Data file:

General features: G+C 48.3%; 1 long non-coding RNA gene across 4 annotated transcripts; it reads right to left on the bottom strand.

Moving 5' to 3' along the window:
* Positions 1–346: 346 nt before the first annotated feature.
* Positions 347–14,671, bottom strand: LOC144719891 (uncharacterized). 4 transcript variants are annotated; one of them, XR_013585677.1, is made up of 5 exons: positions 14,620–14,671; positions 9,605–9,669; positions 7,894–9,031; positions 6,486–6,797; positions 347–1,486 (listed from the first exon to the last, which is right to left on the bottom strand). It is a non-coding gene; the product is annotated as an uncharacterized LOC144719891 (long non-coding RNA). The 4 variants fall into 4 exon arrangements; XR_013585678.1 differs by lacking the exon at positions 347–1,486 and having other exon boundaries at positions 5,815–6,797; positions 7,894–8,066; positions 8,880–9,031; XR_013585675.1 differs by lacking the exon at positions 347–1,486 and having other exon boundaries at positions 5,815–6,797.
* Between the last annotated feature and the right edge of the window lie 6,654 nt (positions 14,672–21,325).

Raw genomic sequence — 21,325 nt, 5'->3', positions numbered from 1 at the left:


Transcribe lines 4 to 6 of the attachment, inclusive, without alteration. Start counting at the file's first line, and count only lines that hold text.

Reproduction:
* Positions 347–14,671, bottom strand: LOC144719891 (uncharacterized). 4 transcript variants are annotated; one of them, XR_013585677.1, is made up of 5 exons: positions 14,620–14,671; positions 9,605–9,669; positions 7,894–9,031; positions 6,486–6,797; positions 347–1,486 (listed from the first exon to the last, which is right to left on the bottom strand). It is a non-coding gene; the product is annotated as an uncharacterized LOC144719891 (long non-coding RNA). The 4 variants fall into 4 exon arrangements; XR_013585678.1 differs by lacking the exon at positions 347–1,486 and having other exon boundaries at positions 5,815–6,797; positions 7,894–8,066; positions 8,880–9,031; XR_013585675.1 differs by lacking the exon at positions 347–1,486 and having other exon boundaries at positions 5,815–6,797.
* Between the last annotated feature and the right edge of the window lie 6,654 nt (positions 14,672–21,325).

Raw genomic sequence — 21,325 nt, 5'->3', positions numbered from 1 at the left: